28 Feb Falling Down on the Job
I have never travelled to the Holy Land or Egypt. These areas are such historic locations, and I hope to travel there one day. For now, pictures and stories about those sites will have to do. I pass by one such picture every week, and I have always wondered about it. So, I decided to look it up.
Ramesses II was the Pharaoh around the 13th Century B.C.E. He had a great deal of construction projects during his reign. One of his greatest projects consisted of two temples carved into a mountainside in Abu Simbel, which was located on the Nile River near modern-day Aswan. The great temple had not one, but four identical, large sculptures of Ramesses himself sitting on a throne. While Ramesses had complete control of the design, he hasn’t been able to control the longevity.
Three of the four sculptures are still roughly intact, but one gave up the ghost a long time ago. That is what always gets my attention when I see that picture: the contrast of the three kings sitting on their thrones and the other facedown in the sand. The upper body is no longer in position as the other three stare off into the distance.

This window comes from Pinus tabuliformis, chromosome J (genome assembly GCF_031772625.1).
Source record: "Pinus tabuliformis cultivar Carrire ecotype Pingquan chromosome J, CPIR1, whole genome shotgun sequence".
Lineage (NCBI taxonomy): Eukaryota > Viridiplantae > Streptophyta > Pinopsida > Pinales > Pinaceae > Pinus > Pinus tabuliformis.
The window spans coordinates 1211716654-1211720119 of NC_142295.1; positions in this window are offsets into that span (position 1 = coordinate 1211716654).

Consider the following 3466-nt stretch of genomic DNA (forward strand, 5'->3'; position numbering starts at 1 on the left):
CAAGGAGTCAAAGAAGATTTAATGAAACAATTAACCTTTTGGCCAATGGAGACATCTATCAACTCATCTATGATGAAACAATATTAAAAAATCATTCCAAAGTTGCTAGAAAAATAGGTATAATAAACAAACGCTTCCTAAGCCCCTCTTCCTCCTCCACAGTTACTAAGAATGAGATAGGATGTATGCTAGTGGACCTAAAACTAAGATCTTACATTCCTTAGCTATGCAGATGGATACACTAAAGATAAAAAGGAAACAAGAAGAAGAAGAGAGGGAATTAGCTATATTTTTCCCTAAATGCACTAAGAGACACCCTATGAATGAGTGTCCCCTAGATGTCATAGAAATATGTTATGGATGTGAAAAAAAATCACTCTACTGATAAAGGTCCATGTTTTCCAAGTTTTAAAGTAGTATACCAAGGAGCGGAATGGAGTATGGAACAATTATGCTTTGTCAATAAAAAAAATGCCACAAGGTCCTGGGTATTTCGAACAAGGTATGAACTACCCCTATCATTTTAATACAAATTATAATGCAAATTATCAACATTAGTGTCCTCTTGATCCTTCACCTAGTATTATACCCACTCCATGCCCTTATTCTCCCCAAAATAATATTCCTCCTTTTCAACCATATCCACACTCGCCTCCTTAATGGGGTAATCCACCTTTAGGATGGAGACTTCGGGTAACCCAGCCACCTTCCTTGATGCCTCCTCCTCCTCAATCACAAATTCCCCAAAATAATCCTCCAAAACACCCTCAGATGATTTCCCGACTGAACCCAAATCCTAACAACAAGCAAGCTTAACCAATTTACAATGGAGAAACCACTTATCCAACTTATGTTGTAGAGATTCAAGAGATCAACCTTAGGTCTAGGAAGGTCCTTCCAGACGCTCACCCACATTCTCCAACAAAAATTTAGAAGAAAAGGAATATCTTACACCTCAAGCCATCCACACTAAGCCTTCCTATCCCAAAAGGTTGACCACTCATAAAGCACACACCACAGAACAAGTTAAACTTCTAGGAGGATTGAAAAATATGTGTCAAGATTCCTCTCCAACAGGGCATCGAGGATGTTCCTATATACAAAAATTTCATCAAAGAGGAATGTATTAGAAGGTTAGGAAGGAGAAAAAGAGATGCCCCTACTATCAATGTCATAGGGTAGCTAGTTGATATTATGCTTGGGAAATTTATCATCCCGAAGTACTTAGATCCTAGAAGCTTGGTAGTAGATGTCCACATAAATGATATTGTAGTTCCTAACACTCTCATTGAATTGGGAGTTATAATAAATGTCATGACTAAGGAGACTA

Ramesses was very proud of his accomplishments, and he wanted everyone to know about it. No matter how successful he was as a king and warrior, he could not control what happened after he died. None of us can.
Jesus describes everyone who hears His words and acts on them as “A wise man who built his house on a rock” and those who don’t act on them as being “like a foolish man who built his house on the sand” (Matthew 7:24-27). When the storms of life come, one house will stand and the other will not. One house will remain rock-solid and one will collapse in a heap.
We have the opportunity to hear the message of Jesus in His own words many Sundays, but we can read them every day in the Bible if we choose. Even the foolish man heard Jesus’ words, but it’s the second part we need to focus on: acting on His words. Action is the result of the transformation Jesus initiates in us.
When I think about the church world, I would love it if we had the same kind of success rate as the temple in Abu Simbel: three out of four survived. At times, I feel like we may be the other way around: one out of four. We’re hearing the words of Jesus, but are we acting on them? Is the ground shifting below us?
Jesus ended “The Sermon on the Mount” with the parable about wise and foolish people. Matthew tells us, the people were amazed at Jesus’ teaching because of the way He spoke: with authority. That is what sets Jesus apart—His authority was eternal. There would be no shifting in the sands of time; Jesus’ words are still true and they are life-giving. May we act on those words this and every day.
Blessings to you,